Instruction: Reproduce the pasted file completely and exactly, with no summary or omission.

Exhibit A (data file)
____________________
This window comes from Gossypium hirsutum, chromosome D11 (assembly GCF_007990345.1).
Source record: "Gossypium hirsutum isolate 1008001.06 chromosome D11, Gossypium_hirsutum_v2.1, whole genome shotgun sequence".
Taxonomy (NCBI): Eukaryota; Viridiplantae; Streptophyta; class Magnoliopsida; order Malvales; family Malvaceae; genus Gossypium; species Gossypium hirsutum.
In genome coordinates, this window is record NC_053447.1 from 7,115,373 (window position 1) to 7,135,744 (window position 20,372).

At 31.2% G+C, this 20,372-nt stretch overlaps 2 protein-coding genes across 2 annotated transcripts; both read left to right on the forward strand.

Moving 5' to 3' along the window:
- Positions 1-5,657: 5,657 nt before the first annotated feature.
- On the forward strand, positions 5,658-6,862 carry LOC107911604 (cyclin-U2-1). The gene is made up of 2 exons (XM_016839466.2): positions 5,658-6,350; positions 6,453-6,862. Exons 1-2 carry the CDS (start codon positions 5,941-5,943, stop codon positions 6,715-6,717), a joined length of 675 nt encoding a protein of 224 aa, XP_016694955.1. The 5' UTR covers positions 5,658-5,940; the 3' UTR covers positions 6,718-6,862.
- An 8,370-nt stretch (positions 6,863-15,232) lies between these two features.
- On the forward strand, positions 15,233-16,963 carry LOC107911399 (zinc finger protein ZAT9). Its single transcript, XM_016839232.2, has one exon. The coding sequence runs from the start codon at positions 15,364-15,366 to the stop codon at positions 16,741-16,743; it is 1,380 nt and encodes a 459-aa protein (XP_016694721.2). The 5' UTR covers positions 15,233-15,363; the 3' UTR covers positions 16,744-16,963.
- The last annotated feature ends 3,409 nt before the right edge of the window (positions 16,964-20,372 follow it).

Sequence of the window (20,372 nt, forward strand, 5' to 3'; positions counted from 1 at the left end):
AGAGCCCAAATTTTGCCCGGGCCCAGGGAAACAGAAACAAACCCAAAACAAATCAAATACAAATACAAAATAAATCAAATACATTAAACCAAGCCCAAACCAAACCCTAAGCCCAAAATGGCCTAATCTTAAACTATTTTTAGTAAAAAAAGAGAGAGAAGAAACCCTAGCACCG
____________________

This window comes from Gossypium hirsutum, chromosome D11 (assembly GCF_007990345.1).
Source record: "Gossypium hirsutum isolate 1008001.06 chromosome D11, Gossypium_hirsutum_v2.1, whole genome shotgun sequence".
Taxonomy (NCBI): Eukaryota; Viridiplantae; Streptophyta; class Magnoliopsida; order Malvales; family Malvaceae; genus Gossypium; species Gossypium hirsutum.
In genome coordinates, this window is record NC_053447.1 from 7,115,373 (window position 1) to 7,135,744 (window position 20,372).

At 31.2% G+C, this 20,372-nt stretch overlaps 2 protein-coding genes across 2 annotated transcripts; both read left to right on the forward strand.

Moving 5' to 3' along the window:
- Positions 1-5,657: 5,657 nt before the first annotated feature.
- On the forward strand, positions 5,658-6,862 carry LOC107911604 (cyclin-U2-1). The gene is made up of 2 exons (XM_016839466.2): positions 5,658-6,350; positions 6,453-6,862. Exons 1-2 carry the CDS (start codon positions 5,941-5,943, stop codon positions 6,715-6,717), a joined length of 675 nt encoding a protein of 224 aa, XP_016694955.1. The 5' UTR covers positions 5,658-5,940; the 3' UTR covers positions 6,718-6,862.
- An 8,370-nt stretch (positions 6,863-15,232) lies between these two features.
- On the forward strand, positions 15,233-16,963 carry LOC107911399 (zinc finger protein ZAT9). Its single transcript, XM_016839232.2, has one exon. The coding sequence runs from the start codon at positions 15,364-15,366 to the stop codon at positions 16,741-16,743; it is 1,380 nt and encodes a 459-aa protein (XP_016694721.2). The 5' UTR covers positions 15,233-15,363; the 3' UTR covers positions 16,744-16,963.
- The last annotated feature ends 3,409 nt before the right edge of the window (positions 16,964-20,372 follow it).

Sequence of the window (20,372 nt, forward strand, 5' to 3'; positions counted from 1 at the left end):
AGAGCCCAAATTTTGCCCGGGCCCAGGGAAACAGAAACAAACCCAAAACAAATCAAATACAAATACAAAATAAATCAAATACATTAAACCAAGCCCAAACCAAACCCTAAGCCCAAAATGGCCTAATCTTAAACTATTTTTAGTAAAAAAAGAGAGAGAAGAAACCCTAGCACCG